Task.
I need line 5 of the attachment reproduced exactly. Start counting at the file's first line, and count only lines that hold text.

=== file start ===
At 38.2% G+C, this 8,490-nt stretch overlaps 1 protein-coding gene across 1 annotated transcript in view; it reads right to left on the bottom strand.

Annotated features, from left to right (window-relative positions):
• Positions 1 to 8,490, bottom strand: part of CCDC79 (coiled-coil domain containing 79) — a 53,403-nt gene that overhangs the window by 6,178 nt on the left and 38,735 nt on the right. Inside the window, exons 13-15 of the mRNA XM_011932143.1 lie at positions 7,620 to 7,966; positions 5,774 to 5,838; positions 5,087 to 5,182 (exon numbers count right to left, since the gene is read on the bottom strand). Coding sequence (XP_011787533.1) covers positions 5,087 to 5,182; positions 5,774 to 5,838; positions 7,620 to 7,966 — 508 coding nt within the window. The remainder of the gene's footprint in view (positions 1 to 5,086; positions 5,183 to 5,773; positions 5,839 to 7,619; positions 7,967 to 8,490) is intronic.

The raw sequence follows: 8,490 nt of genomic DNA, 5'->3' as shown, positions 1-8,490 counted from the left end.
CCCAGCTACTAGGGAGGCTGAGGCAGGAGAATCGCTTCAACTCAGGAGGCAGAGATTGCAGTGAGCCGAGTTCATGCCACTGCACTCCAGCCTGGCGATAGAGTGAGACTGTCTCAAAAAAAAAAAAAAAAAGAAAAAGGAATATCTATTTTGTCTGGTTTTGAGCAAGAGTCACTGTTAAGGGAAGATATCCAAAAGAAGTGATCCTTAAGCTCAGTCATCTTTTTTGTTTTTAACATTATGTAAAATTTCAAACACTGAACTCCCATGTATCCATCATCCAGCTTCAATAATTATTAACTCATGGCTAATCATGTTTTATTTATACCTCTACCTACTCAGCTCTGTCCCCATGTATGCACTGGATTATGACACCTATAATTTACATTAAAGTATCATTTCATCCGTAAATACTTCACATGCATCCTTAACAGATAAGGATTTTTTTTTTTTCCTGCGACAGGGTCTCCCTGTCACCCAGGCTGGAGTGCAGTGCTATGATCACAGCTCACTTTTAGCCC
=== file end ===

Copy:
CCCAGCTACTAGGGAGGCTGAGGCAGGAGAATCGCTTCAACTCAGGAGGCAGAGATTGCAGTGAGCCGAGTTCATGCCACTGCACTCCAGCCTGGCGATAGAGTGAGACTGTCTCAAAAAAAAAAAAAAAAAGAAAAAGGAATATCTATTTTGTCTGGTTTTGAGCAAGAGTCACTGTTAAGGGAAGATATCCAAAAGAAGTGATCCTTAAGCTCAGTCATCTTTTTTGTTTTTAACATTATGTAAAATTTCAAACACTGAACTCCCATGTATCCATCATCCAGCTTCAATAATTATTAACTCATGGCTAATCATGTTTTATTTATACCTCTACCTACTCAGCTCTGTCCCCATGTATGCACTGGATTATGACACCTATAATTTACATTAAAGTATCATTTCATCCGTAAATACTTCACATGCATCCTTAACAGATAAGGATTTTTTTTTTTTCCTGCGACAGGGTCTCCCTGTCACCCAGGCTGGAGTGCAGTGCTATGATCACAGCTCACTTTTAGCCC